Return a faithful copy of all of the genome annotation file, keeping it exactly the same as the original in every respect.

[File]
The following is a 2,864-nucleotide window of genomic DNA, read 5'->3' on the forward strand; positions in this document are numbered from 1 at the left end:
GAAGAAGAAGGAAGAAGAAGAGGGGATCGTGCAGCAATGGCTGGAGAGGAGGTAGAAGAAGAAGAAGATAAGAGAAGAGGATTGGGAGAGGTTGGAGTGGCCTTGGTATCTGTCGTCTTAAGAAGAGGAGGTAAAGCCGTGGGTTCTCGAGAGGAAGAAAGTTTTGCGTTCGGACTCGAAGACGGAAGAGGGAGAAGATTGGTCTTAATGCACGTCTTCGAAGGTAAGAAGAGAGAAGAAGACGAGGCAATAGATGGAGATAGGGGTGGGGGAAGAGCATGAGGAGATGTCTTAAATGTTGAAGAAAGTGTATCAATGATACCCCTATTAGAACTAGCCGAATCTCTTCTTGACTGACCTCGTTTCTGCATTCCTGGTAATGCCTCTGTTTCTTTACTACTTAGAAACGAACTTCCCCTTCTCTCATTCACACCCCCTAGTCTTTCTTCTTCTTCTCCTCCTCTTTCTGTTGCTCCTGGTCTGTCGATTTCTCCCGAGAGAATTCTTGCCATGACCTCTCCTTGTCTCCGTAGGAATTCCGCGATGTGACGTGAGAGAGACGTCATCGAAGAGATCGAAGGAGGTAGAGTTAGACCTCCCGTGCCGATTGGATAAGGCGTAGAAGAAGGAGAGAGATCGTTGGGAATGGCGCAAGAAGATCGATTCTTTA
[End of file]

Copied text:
The following is a 2,864-nucleotide window of genomic DNA, read 5'->3' on the forward strand; positions in this document are numbered from 1 at the left end:
GAAGAAGAAGGAAGAAGAAGAGGGGATCGTGCAGCAATGGCTGGAGAGGAGGTAGAAGAAGAAGAAGATAAGAGAAGAGGATTGGGAGAGGTTGGAGTGGCCTTGGTATCTGTCGTCTTAAGAAGAGGAGGTAAAGCCGTGGGTTCTCGAGAGGAAGAAAGTTTTGCGTTCGGACTCGAAGACGGAAGAGGGAGAAGATTGGTCTTAATGCACGTCTTCGAAGGTAAGAAGAGAGAAGAAGACGAGGCAATAGATGGAGATAGGGGTGGGGGAAGAGCATGAGGAGATGTCTTAAATGTTGAAGAAAGTGTATCAATGATACCCCTATTAGAACTAGCCGAATCTCTTCTTGACTGACCTCGTTTCTGCATTCCTGGTAATGCCTCTGTTTCTTTACTACTTAGAAACGAACTTCCCCTTCTCTCATTCACACCCCCTAGTCTTTCTTCTTCTTCTCCTCCTCTTTCTGTTGCTCCTGGTCTGTCGATTTCTCCCGAGAGAATTCTTGCCATGACCTCTCCTTGTCTCCGTAGGAATTCCGCGATGTGACGTGAGAGAGACGTCATCGAAGAGATCGAAGGAGGTAGAGTTAGACCTCCCGTGCCGATTGGATAAGGCGTAGAAGAAGGAGAGAGATCGTTGGGAATGGCGCAAGAAGATCGATTCTTTA